Hibernate is the object/relational mapping tool that handles mapping of Java classes to relational tables and Java types to SQL data type. It’s a well-known framework in the Enterprise Java eco-system since it’s being actively developed for the last 16 years.
With this article, I’m going to show the ways of using Hibernate inside a sample application – source code available here – and deploy it onto Payara Server. I will be using the latest version of Hibernate, which is 5.2.10.Final at the time of writing.
My sample project is a web application architected with Maven and it contains one simple domain object, its DAO implementation and its REST based web service for exposing CRUD operations to the outside world.
Let’s start with the Maven configuration of the project. Hibernate is added as a single dependency to the project since it transitively fetches the necessary dependencies underneath.
For demonstration purposes, the in-memory H2 database will be used for easy configuration. Its dependency definition is as follows:
The JDBC resource and Connection Pool definitions are defined in a glassfish-resources.xml file, which is located under the WEB-INF folder. This helps to isolate the definitions within our sample project, and mitigates needing to deal with the Payara Server Admin Console or asadmin commands to define the resources.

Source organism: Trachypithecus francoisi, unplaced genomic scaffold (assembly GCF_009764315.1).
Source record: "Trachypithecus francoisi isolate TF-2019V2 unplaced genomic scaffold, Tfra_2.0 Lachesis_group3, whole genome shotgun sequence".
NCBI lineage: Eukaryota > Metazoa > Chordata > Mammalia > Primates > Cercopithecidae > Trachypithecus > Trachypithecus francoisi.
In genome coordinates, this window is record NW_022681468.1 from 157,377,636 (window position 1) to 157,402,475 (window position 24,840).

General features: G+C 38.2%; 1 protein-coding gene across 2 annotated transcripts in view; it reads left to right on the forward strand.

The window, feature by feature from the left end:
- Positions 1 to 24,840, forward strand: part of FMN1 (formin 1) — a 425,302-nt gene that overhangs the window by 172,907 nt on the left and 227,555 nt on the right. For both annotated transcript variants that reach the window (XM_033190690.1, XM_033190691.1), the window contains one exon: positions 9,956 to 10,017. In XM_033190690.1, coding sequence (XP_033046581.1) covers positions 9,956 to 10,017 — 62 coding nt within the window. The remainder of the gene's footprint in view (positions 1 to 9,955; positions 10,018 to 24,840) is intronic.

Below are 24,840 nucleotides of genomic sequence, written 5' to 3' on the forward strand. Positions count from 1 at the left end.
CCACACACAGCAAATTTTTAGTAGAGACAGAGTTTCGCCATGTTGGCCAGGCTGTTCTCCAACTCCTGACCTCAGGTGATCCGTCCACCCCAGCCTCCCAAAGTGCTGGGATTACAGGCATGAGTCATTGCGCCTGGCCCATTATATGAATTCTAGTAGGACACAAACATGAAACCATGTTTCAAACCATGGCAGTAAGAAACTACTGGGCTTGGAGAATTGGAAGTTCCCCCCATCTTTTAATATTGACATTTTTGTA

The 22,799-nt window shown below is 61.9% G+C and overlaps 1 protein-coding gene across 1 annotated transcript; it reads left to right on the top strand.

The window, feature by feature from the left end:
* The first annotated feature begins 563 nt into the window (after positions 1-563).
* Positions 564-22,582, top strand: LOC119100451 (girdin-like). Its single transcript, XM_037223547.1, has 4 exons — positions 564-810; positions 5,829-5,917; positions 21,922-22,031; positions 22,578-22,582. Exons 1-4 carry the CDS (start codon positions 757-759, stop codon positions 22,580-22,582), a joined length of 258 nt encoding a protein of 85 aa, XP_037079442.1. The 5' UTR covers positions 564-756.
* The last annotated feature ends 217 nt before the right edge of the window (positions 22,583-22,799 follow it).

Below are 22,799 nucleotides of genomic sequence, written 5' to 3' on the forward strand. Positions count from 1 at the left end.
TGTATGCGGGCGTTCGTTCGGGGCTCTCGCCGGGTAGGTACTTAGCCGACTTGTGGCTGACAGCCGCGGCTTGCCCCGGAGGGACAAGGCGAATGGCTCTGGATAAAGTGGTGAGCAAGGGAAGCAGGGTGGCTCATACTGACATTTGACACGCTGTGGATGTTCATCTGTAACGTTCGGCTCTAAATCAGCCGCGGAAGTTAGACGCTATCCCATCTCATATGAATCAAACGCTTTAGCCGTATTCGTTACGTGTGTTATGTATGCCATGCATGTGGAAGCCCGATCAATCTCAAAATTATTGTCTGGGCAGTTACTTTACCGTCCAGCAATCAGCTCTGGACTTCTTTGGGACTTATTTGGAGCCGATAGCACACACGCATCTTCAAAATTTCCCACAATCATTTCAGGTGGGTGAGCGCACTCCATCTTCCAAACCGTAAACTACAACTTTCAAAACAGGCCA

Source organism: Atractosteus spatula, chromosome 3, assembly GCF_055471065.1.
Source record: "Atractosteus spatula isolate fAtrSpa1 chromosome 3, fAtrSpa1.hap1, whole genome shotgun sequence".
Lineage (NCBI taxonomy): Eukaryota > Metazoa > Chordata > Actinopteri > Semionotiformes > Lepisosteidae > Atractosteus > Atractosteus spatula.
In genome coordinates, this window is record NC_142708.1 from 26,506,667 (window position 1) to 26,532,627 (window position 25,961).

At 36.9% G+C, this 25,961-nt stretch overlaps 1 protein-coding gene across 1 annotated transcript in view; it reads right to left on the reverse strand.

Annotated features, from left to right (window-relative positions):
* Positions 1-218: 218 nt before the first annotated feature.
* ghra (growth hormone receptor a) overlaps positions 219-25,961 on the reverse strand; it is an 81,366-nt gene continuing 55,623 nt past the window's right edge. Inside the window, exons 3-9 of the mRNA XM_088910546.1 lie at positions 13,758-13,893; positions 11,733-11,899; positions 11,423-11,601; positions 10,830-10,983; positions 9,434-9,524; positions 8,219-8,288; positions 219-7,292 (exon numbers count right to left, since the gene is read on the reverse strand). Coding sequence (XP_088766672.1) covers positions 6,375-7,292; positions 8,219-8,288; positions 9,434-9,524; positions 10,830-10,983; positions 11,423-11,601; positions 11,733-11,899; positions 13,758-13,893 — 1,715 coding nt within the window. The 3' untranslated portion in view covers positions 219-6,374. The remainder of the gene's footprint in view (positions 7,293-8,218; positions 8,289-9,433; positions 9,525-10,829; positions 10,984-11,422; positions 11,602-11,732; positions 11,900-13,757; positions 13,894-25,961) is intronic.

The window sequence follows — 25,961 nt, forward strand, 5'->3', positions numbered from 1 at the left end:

You can see that H2 database URL is defined as in-memory, and the JNDI name mapping that should be used by the project is jdbc/hibernate.
The persistence.xml file is used to register a persistence unit to the application at the application level. I am using the registered JDBC Resource that was defined in the glassfish-resources.xml file, and naming the persistence unit as payaraHibernate.
By defining the persistence provider, the application will use Hibernate as the underlying ORM. The H2 database is also related to the hibernate.dialect property so that it allows Hibernate to generate H2 optimized SQLs.
The Person domain object class is defined as follows:
The DAO implementation for the corresponding Person domain class is as follows:
The REST web service implementation is as follows:
After deploying the application onto Payara Server, I can easily invoke the REST web services for creating/updating/deleting person information. To invoke REST, I favored Postman , a GUI tool for API invocation. You can import given Postman project by yourself (see JSON file) and invoke endpoints deployed on localhost:8080. The URL for the endpoint would be http://localhost:8080/hibernate-example/resources/person for a local deployment.
The screenshot below shows the GET request on the provided URL.